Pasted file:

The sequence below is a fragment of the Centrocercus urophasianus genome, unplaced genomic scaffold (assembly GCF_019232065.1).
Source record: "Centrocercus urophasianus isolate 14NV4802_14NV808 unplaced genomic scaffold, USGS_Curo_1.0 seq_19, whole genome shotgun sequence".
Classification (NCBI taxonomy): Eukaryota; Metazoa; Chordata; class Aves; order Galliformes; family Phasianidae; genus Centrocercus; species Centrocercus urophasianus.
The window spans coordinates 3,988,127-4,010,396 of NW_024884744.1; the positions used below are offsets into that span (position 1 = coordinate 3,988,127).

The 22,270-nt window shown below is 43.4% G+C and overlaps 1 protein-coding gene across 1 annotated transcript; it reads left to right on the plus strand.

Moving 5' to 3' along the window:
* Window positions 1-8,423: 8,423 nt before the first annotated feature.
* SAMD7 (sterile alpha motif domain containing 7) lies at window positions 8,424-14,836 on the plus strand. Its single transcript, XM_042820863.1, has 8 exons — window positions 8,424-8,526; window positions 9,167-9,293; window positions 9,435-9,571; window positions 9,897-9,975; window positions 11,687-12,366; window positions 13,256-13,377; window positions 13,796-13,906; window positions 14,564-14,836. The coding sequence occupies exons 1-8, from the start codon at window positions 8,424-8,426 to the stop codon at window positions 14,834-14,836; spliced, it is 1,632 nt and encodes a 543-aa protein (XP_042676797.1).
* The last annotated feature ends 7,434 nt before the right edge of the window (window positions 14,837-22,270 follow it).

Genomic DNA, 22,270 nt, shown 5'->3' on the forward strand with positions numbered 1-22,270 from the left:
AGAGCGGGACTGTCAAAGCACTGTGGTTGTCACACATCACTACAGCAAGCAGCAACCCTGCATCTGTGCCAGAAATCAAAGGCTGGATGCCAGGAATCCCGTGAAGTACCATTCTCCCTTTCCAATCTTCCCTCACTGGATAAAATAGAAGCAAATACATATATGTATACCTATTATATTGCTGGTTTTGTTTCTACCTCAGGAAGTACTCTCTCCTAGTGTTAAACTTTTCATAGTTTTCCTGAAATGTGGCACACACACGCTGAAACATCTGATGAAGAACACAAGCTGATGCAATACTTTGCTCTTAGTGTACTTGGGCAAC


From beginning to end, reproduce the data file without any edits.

The sequence below is a fragment of the Centrocercus urophasianus genome, unplaced genomic scaffold (assembly GCF_019232065.1).
Source record: "Centrocercus urophasianus isolate 14NV4802_14NV808 unplaced genomic scaffold, USGS_Curo_1.0 seq_19, whole genome shotgun sequence".
Classification (NCBI taxonomy): Eukaryota; Metazoa; Chordata; class Aves; order Galliformes; family Phasianidae; genus Centrocercus; species Centrocercus urophasianus.
The window spans coordinates 3,988,127-4,010,396 of NW_024884744.1; the positions used below are offsets into that span (position 1 = coordinate 3,988,127).

The 22,270-nt window shown below is 43.4% G+C and overlaps 1 protein-coding gene across 1 annotated transcript; it reads left to right on the plus strand.

Moving 5' to 3' along the window:
* Window positions 1-8,423: 8,423 nt before the first annotated feature.
* SAMD7 (sterile alpha motif domain containing 7) lies at window positions 8,424-14,836 on the plus strand. Its single transcript, XM_042820863.1, has 8 exons — window positions 8,424-8,526; window positions 9,167-9,293; window positions 9,435-9,571; window positions 9,897-9,975; window positions 11,687-12,366; window positions 13,256-13,377; window positions 13,796-13,906; window positions 14,564-14,836. The coding sequence occupies exons 1-8, from the start codon at window positions 8,424-8,426 to the stop codon at window positions 14,834-14,836; spliced, it is 1,632 nt and encodes a 543-aa protein (XP_042676797.1).
* The last annotated feature ends 7,434 nt before the right edge of the window (window positions 14,837-22,270 follow it).

Genomic DNA, 22,270 nt, shown 5'->3' on the forward strand with positions numbered 1-22,270 from the left:
AGAGCGGGACTGTCAAAGCACTGTGGTTGTCACACATCACTACAGCAAGCAGCAACCCTGCATCTGTGCCAGAAATCAAAGGCTGGATGCCAGGAATCCCGTGAAGTACCATTCTCCCTTTCCAATCTTCCCTCACTGGATAAAATAGAAGCAAATACATATATGTATACCTATTATATTGCTGGTTTTGTTTCTACCTCAGGAAGTACTCTCTCCTAGTGTTAAACTTTTCATAGTTTTCCTGAAATGTGGCACACACACGCTGAAACATCTGATGAAGAACACAAGCTGATGCAATACTTTGCTCTTAGTGTACTTGGGCAAC